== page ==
Afghanistan Between 1978 and 1990 Part IV

By | December 16, 2021

On the international level, during 1988, two events changed the military and political situation to the detriment of the Mujahideen: the mysterious “ plane crash ” of August 17, in which Pakistani president Zia-ul-Haq was killed, and the election to the American presidency of G. Bush, with a less ideological attitude than Reagan. While on the American side the aid was considered less relevant, after the withdrawal of the Soviet forces, the Soviet ones were strengthened with an annual expenditure of three billion dollars, compared to 600 million US dollars. Long-range SCUD missiles (up to 600 km) were also supplied to Kābul.

With the plan of recognition of the tribes militias were formed in favor of the regime; it is estimated that the armed forces including the army, police, WAD (ex- Khad) and tribal militias reached 127,000 units, equal to the number of the various resistance forces. On the military level, the positions held by the two sides did not substantially change. Some military leaders emerged as prominent figures; in Panjshir a local government was formed under the leadership of Shah Masud, affiliated with Jamiat Islamī. Elsewhere, I. Khan (Herāt area), Afghanistan Haq (Kābul area) and Afghanistan Haqani (Paktia) stood out. Relations between the commanders of the interior, the Peshawar alliance and that of Meshed were discontinuous; the ties for the fundamentalist formations seemed to be closer. After the last Soviet troops left the Afghanistan (April 14, 1989), TASS officially recognized the loss of 13,833 men, while by the resistance the number was at least doubled. In Peshawar a Shura (assembly) of all the members of the Mujahidı · n was convened ; the Shiite elements did not participate, disagreeing on the numerical size of their representatives. For Afghanistan 2011, please check

After the first elections following the death of Zia, the government of B. Bhutto obtained a majority in the Pakistani Parliament; in Iran, Khomeini was followed by a new, more pragmatic leadership. The Pakistani armed forces and the ISI were tightening the pace: they wanted a military success of the Mujahidīn and in particular the capture of Gialālābād, near the famous pass of Khyber. The result was a blatant failure, if not defeat, and as such it was touted by the Kabul regime.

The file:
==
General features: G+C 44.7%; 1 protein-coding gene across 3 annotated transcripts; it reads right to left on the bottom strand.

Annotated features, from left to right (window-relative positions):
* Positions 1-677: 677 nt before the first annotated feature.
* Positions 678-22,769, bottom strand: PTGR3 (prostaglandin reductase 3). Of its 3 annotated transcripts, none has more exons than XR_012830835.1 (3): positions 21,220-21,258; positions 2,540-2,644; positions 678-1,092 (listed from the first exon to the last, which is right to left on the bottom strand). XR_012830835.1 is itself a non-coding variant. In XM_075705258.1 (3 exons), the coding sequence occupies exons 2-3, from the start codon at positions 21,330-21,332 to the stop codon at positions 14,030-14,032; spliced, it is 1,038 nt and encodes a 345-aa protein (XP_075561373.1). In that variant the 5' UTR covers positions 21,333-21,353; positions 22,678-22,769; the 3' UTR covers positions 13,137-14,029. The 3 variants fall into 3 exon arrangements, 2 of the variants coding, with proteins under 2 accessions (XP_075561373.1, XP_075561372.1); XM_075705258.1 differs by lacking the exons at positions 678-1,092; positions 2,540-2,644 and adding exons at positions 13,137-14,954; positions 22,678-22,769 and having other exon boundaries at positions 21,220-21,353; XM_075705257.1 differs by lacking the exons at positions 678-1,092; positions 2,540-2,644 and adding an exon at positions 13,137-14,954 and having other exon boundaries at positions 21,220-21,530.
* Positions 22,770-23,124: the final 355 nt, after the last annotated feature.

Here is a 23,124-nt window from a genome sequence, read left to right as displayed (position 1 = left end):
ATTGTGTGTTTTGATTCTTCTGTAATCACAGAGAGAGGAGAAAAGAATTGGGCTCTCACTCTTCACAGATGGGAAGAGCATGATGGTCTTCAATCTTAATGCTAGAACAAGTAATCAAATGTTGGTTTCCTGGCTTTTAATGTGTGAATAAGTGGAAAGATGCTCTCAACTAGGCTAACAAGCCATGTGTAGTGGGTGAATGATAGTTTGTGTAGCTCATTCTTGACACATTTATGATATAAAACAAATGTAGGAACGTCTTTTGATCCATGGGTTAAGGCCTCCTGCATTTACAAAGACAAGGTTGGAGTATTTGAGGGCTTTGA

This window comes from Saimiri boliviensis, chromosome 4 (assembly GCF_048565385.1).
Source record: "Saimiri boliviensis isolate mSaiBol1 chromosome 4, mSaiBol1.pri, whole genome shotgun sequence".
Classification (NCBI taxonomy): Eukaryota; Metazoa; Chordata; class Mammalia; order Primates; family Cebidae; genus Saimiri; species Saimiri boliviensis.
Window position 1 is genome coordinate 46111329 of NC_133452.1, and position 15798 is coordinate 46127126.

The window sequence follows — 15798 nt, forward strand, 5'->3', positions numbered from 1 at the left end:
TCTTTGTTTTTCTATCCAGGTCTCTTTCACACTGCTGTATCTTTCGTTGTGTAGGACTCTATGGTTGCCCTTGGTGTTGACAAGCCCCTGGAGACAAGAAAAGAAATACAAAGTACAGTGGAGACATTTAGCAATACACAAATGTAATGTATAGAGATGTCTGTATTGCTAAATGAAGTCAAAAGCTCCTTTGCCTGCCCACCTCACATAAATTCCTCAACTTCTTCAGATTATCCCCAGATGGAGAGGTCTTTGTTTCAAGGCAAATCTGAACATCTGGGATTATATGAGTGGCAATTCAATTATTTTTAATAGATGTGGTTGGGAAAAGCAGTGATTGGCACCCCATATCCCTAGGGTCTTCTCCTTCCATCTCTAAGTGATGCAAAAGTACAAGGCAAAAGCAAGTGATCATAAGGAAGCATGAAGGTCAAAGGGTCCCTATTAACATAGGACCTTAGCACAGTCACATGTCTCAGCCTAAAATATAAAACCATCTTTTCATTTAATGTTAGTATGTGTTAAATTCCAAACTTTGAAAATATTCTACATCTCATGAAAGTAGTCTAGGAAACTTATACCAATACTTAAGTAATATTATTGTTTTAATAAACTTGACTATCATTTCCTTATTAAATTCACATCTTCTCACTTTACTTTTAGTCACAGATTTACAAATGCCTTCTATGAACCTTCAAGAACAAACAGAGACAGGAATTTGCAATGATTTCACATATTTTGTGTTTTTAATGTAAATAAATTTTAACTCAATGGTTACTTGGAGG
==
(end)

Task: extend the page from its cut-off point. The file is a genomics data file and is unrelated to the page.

On 10 March 1989 the interim government of the Alliance met at Khosht, in Afghan territory, for the composition of the new government elected by the Shura: S. Mujaddidi was elected president, and Afghanistan Sayyaf prime minister. All the other leaders of the Alliance participated as ministers, with the exception of Gailani. After clashes between rival factions, Hekmatyar also withdrew from the government. A coup (March 7, 1990), led by the army chief of staff S. Tanai, of the khalqi faction, was defeated by forces loyal to Najibullah. The coup attempt seemed to indicate a possible alliance between the fundamentalist forces of Hekmatyar and the Leninist-nationalist forces of the Khalq, on the basis of a common convenience in destroying the traditional elements of Afghan society. During 1990 a liberalization process was initiated which should lead to the birth of a multi-party system. The PDPA took the name of the Party of the Fatherland (Hezb-i-Watan) – in its second congress in June 1990 – and the reference to its leadership role was removed from the Constitution. In the autumn, Najibullah initiated contacts with opposition figures in an attempt to agree on a ” political solution ” that would put an end to the civil war.

The situation that seems to be looming for many refugees is that of integration into the structures of Pakistan, even if this process is hampered by the local government of the NWFP (North West Frontier Province), supported by the Pashtun leader Wali Khan on pro-Soviet positions. The policy of an independent Pashtunistan and an independent Baluchistan is endorsed by the Kābul regime. THERE. culturally, socially and politically historical has been largely destroyed. The main ideologies (even if for now not in the majority) seem to be the homogenizing ones of the Fundamentalists on the one hand, and those that underline linguistic nationalisms on a communist basis on the other. On the social level, the balance of the population has been altered, so much so that today theA term often used to designate ethnically and culturally diversified Dari (Persian) language groups, but mostly Sunni, it prevails over the Pashtun one. The Afghan mosaic seems irretrievably broken up by the breakdown of the traditional mix of sedentary and nomadic groups, Sunni and Shia, mullahs and pirs, tribal and non-tribal, city and countryside, without established linguistic borders. The umma, on the other hand, while unifying the Afghan populations in the name of Islam, left ample space for the code of honor, the Pashtunwali, and to the various brotherhoods who found adepts from all linguistic and cultural groups. From an economic point of view, although the operations of the pipeline have been interrupted, the industrial, energy and communication structures remain linked to the Soviet territory; it is certainly a mortgage on the future that cannot be underestimated, also because it tended to detach the North of the Afghanistan from other regions, underlining the ” Turkish ” linguistic aspect. A decisive step in this direction was recorded in September 1991 with the agreement between the USSR and the USA for the suspension of military supplies to both parties. On the international level, the resistance has not managed to meet sufficient support groups due to poor ideologization and for having maintained a local profile.

Afghanistan Between 1978 and 1990 Part IV